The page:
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Texas medicaid recipient has a house with a mortgage of $28K and the house is only valued from $30 to $50. She will never go back to house to live on her own. There are no heirs that can afford to buy the property nor do they want it. Can the house be sold now before she passes away? There will only be minimal left after the mortgage loan is paid to the bank, along with closing costs and repairs which would need to be done to be sold.

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I hoped you would be along, igloo. It is good to have someone on the group that knows so much about MERP. It is never easy when Medicaid gets involved.
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Part 2…..having a problem at closing is a issue which you want to avoid.

You need to be frank with the Realtor that there exists the possibility of a state claim on the property. Ask if they have ever dealt with a property that has a MERP claim or have ever dealt with HMS (they are the outside contractor for TX for all Medicaid recovery now and they approach it as a debt collector).

When they are dead and you are dealing with MERP an "Authorization and MERP Certification - July, 2009 edition" form is done in order for the probate judge to distribute the house as per the will. You also need this done to have a clear title and title insurance issued. It's a simple 1 page form. But this is how it works when their dead. This is what is in my future…..

Your situation is different and you need to find out how to do the indemnity so that you can go to closing. There is a really great MERP issues attorney in your area - Randy Drewitt and he is in big beautiful Beaumont. If all this is really overwhelming you, I'd suggest you contact his office to see who in Baytown can do this correctly so there is no glitches in the sale. Good luck.
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The house can be sold, but there are some things you will need to do to ensure that there is not a glitch at the act of sale & closing due to MERP (Medicaid Estate Recovery). My mom is in a NH in TX and still has her home and will go to her grave owning it so I try to keep up will all things MERP. This is going to be long….

When you apply for Texas Medicaid, there will be an "Acknowledgement of MERP" statement in the application. The applicant or their DPOA does not need to sign it in order for it to be in force either. As long as they applied for Medicaid after 2006, MERP is an option for the state to persue. What MERP does is enable the state to place a claim against the estate on the property to recoup the state's cost for Medicaid paid to the NH.MERP is geared to be put into play after death and via probate court - that is how the law is set up. This will be my situation but your's is different in that the sale will be before she dies but the possibility of the claim still exists which could affect being able to sell the property now.

Texas law does not allow for a lien to be placed on homeowners residence - only the mortgage holder, a workman's lien or IRS can do a property lein - but instead MERP is a claim against the property and the future estate (estate as in probate).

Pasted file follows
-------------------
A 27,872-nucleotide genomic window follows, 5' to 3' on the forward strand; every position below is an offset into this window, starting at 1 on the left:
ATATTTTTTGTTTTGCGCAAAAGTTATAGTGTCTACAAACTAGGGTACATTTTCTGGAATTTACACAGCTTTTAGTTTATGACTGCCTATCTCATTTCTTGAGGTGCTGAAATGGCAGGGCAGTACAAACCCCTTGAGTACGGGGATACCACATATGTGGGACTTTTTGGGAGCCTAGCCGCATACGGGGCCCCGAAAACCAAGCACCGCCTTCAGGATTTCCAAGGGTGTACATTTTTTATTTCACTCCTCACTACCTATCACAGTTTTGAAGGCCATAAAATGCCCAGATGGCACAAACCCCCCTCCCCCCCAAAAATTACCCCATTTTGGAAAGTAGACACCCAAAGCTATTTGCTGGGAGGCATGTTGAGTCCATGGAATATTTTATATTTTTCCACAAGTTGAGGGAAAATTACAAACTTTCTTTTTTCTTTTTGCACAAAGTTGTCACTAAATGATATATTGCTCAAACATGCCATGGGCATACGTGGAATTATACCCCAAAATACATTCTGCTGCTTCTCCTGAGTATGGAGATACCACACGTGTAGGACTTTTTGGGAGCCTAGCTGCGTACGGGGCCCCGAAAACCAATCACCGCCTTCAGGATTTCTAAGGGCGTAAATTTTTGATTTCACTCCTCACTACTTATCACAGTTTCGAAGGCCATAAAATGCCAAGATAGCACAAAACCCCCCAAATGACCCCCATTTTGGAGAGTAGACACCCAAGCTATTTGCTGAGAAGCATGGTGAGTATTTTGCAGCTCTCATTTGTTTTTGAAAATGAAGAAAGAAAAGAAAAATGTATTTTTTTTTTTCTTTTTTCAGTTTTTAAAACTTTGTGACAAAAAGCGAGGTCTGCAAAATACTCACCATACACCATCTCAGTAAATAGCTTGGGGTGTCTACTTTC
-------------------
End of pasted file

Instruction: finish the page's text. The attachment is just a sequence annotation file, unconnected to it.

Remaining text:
A claim is very different than a lien. As it is not a traditional lein, it won't show up in the quick initial check on the property. But it probably will show up when title insurance is needed for the sale by the buyer. Most property is bought via a mortgage and mortgage companies want mortgage & title insurance done and the property sold via a warranty deed. The MERP claim on the property could surface and the warranty deed would be invalid because of MERP. Big problem for you as the new property owner can come to you for any mortgage or ownership issues later on that surface.

This is from TRGC Stargazer Summer 2009 (they are the big clearing house for title insurance) "If the property is being offered for a real estate transaction by an estate where decedent was over 55 at the time of death, the closer is required to obtain an affidavit and indemnity from the persons offering title that no Medicaid funds were received by decedent and that no notice of claim has been received by them or someone known to them from either the Texas Department of Health and Human Services, the Texas Department of Aging and Disability Services, or their representative, Health Management Services. So long as the persons offering title can swear to this and offer indemnity against this obligation, it is Title Resources’ opinion that the title agent has met the requirement to make reasonable inquiry.
The situation becomes more difficult when the property is being offered not by the estate or the immediate heirs, but by someone who has a predecessor in title who appears they may have qualified for Medicaid. A MERP claim is not covered by the Master Indemnity Agreement, and the fact a transaction has been previously insured does not necessarily protect the property from liability. However, MERP is not a lien on real property, and there is no provision in the law for it to become a lien on real property." You can google TRGC & MERP for more on this from them.
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Yes, the house can be sold if there is no lien. All of the money that is left over, however, has to be applied to the owner's care, which may make them ineligible for Medicaid until the money is spent down. If there is none or little left over, then this wouldn't be a consideration. I would not sell the house, though, without consulting the Medicaid people for advice in the matter. There may be certain conditions that have to be met -- for example, fair market value. The state has an interest in the house, so I wouldn't sell without consulting the right people.
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